Combustible Celluloid
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With: Natalie Portman, Hugo Weaving, James Purefoy, Stephen Rea, Stephen Fry, John Hurt, Tim Pigott-Smith, Sinead Cusack
Written by: Andy Wachowski, Larry Wachowski, based (uncredited) on a comic book by Alan Moore
Directed by: James McTeigue
MPAA Rating: R for strong violence and some language
Running Time: 132
Date: 12/11/2005

V for Vendetta (2006)

3 1/2 Stars (out of 4)

You Can Count on 'V'

By Jeffrey M. Anderson

Legendary comic book writer Alan Moore (Watchmen, From Hell) recently denounced Andy and Larry Wachowski's screenplay adaptation of V for Vendetta, but that's just who he is. If fans had observed him smiling and embracing a giant, corporate movie, he would have lost some of his mythic outsider status.

In truth, Moore and the Wachowskis have quite a bit in common. When Moore began V for Vendetta all the way back in 1982, it was a veiled cry against Margaret Thatcher and a call for justice and freedom. The Wachowskis have kept the English setting and have moved it to the near future, but their tale revolves around a self-righteous, conservative government led by the maniacal Chancellor Sutler (John Hurt) -- perhaps too maniacal. How did the people living in this world ever get behind this ranting lunatic?

In any case, only the thickest of viewers will fail to connect this supervillain, who rose to power during a time of emergency, with the current U.S. administration.

Enter our hero, V (Hugo Weaving), a new kind of revolutionary with a master plan. He wears a smiling, Guy Fawkes mask, a smooth black wig and a flowing black cape. He speaks with a sophisticated, erudite vocabulary, peppering it with French phrases, and wields an array of blades with kung-fu elegance.

Rather than rescuing busloads of people, he prefers to set an example and nurse a spark of hope. His fate intertwines with beautiful Evey (Natalie Portman), the daughter of anti-government radicals, when he rescues her from a typical comic book back alley attack. Meanwhile, a curious government official, Finch (Stephen Rea) tries to figure out what's really going on.

The Wachowskis like Big Ideas in their films. They have a penchant for overloading and over-explaining, as in the Matrix sequels (Reloaded and Revolutions), but when the various elements are revealed gradually, as in The Matrix (1999) and V for Vendetta, it works beautifully. The Wachowskis and their first-time director James McTeigue (an assistant on all three The Matrix films) successfully layer their agenda within a gripping, puzzle-box story laden with quizzical clues.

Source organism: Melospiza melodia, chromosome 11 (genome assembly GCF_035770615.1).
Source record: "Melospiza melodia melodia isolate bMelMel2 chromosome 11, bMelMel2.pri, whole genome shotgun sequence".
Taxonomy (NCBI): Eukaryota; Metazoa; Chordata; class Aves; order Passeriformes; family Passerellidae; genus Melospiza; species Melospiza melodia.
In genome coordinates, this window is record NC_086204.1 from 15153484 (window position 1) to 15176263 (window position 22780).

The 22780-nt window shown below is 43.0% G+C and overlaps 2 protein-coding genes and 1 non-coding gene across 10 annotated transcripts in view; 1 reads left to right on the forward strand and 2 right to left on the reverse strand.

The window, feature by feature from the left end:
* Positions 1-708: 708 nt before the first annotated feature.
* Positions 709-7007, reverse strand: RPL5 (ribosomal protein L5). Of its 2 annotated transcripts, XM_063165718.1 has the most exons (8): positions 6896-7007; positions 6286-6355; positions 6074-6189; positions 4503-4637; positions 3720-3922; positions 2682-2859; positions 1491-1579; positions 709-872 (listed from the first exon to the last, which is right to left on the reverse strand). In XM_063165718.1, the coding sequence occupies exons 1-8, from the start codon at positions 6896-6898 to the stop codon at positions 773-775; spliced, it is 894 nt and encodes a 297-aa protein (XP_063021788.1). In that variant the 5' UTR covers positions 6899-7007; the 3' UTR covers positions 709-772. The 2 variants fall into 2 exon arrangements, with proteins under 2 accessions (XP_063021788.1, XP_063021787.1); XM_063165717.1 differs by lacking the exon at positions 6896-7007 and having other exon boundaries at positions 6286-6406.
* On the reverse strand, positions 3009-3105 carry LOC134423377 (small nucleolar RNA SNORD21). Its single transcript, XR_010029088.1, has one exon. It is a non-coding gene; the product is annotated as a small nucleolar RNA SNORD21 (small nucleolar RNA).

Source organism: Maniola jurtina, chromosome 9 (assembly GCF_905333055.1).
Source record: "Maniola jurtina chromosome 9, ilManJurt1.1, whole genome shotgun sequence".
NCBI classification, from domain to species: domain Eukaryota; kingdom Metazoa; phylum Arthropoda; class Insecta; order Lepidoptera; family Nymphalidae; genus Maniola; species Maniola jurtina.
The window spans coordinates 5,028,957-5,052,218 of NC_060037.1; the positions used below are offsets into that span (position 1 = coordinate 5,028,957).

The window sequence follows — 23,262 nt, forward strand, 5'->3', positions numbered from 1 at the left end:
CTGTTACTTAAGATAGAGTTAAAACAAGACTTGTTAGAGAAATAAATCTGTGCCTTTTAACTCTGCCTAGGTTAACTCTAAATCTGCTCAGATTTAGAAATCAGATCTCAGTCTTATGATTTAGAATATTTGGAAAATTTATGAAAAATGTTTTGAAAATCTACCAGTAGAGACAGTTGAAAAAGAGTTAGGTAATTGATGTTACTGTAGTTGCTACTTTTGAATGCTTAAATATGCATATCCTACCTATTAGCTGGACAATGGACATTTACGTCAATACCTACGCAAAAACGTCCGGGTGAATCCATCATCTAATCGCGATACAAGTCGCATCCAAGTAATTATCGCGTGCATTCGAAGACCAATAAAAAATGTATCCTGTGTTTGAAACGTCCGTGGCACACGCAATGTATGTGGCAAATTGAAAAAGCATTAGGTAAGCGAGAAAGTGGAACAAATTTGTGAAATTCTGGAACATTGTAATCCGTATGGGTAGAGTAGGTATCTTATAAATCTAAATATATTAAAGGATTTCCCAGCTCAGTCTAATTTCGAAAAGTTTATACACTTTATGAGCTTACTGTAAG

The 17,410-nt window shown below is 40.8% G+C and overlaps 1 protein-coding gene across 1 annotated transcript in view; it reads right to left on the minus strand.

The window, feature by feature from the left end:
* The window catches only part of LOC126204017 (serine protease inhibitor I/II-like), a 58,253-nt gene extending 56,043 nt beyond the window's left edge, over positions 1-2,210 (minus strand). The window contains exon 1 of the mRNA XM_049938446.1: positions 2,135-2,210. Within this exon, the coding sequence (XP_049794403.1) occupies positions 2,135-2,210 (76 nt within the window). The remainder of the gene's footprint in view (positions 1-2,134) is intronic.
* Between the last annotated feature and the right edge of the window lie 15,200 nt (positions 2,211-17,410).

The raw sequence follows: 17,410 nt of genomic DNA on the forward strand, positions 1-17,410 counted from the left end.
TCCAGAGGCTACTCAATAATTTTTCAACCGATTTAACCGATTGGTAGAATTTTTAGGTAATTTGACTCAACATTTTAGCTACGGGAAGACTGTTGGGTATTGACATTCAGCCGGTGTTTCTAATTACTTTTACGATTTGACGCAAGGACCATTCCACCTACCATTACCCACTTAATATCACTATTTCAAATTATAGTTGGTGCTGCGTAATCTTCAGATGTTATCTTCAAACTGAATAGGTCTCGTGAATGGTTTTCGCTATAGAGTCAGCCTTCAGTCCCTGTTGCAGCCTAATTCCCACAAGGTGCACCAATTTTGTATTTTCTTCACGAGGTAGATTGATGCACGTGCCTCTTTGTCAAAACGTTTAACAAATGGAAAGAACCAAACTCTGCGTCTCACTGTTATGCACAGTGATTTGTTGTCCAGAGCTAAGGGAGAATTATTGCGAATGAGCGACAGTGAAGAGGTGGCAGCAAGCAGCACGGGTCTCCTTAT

The key is in the effective performances by Portman and Weaving. The masked hero could easily have morphed into a soulless special effect, but Weaving's clever phrasing and movements keep him touchingly human. In fact, unlike many other comic book movies, V for Vendetta never forgets the human foundation among the pyrotechnics and visual effects. It always takes time out for a pause, a thought or a song -- something for the soul and the heart as well as for the guts.

Warner Home Video has released a top-notch double-disc set of this movie, and I was surprised how fast it sucked me back into a second viewing. The extras are relegated mostly to little making-of featurettes (there's no commentary track), and those reclusive Wachowskis are nowhere to be seen (if you were thinking of checking out the new and improved Larry, think again). There's also an Easter egg on Disc Two. Highlight the logo at the top of the second screen, and you'll see a clip of Portman performing a faux gangster-rap song on "Saturday Night Live."

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